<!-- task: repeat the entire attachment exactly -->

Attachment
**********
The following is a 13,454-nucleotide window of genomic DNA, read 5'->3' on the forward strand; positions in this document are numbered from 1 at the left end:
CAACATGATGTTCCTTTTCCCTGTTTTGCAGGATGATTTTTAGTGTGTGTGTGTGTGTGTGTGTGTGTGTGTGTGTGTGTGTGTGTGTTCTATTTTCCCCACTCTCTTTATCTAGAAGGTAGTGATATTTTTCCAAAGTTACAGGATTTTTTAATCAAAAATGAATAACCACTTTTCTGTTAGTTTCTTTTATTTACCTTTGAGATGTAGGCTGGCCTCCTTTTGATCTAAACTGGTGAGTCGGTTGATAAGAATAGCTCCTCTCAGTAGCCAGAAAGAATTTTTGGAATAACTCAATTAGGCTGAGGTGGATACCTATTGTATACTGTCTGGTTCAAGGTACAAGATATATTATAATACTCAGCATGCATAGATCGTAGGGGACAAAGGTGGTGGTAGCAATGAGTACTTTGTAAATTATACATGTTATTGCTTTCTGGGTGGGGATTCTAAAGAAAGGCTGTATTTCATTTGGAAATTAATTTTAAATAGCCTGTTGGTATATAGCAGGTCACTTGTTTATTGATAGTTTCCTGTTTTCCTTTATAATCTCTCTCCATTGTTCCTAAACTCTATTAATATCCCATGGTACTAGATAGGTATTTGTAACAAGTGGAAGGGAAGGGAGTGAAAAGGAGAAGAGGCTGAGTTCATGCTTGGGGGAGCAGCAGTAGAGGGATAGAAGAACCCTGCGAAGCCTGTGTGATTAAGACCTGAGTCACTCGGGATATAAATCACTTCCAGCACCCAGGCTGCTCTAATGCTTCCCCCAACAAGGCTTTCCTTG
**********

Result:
The following is a 13,454-nucleotide window of genomic DNA, read 5'->3' on the forward strand; positions in this document are numbered from 1 at the left end:
CAACATGATGTTCCTTTTCCCTGTTTTGCAGGATGATTTTTAGTGTGTGTGTGTGTGTGTGTGTGTGTGTGTGTGTGTGTGTGTGTGTTCTATTTTCCCCACTCTCTTTATCTAGAAGGTAGTGATATTTTTCCAAAGTTACAGGATTTTTTAATCAAAAATGAATAACCACTTTTCTGTTAGTTTCTTTTATTTACCTTTGAGATGTAGGCTGGCCTCCTTTTGATCTAAACTGGTGAGTCGGTTGATAAGAATAGCTCCTCTCAGTAGCCAGAAAGAATTTTTGGAATAACTCAATTAGGCTGAGGTGGATACCTATTGTATACTGTCTGGTTCAAGGTACAAGATATATTATAATACTCAGCATGCATAGATCGTAGGGGACAAAGGTGGTGGTAGCAATGAGTACTTTGTAAATTATACATGTTATTGCTTTCTGGGTGGGGATTCTAAAGAAAGGCTGTATTTCATTTGGAAATTAATTTTAAATAGCCTGTTGGTATATAGCAGGTCACTTGTTTATTGATAGTTTCCTGTTTTCCTTTATAATCTCTCTCCATTGTTCCTAAACTCTATTAATATCCCATGGTACTAGATAGGTATTTGTAACAAGTGGAAGGGAAGGGAGTGAAAAGGAGAAGAGGCTGAGTTCATGCTTGGGGGAGCAGCAGTAGAGGGATAGAAGAACCCTGCGAAGCCTGTGTGATTAAGACCTGAGTCACTCGGGATATAAATCACTTCCAGCACCCAGGCTGCTCTAATGCTTCCCCCAACAAGGCTTTCCTTG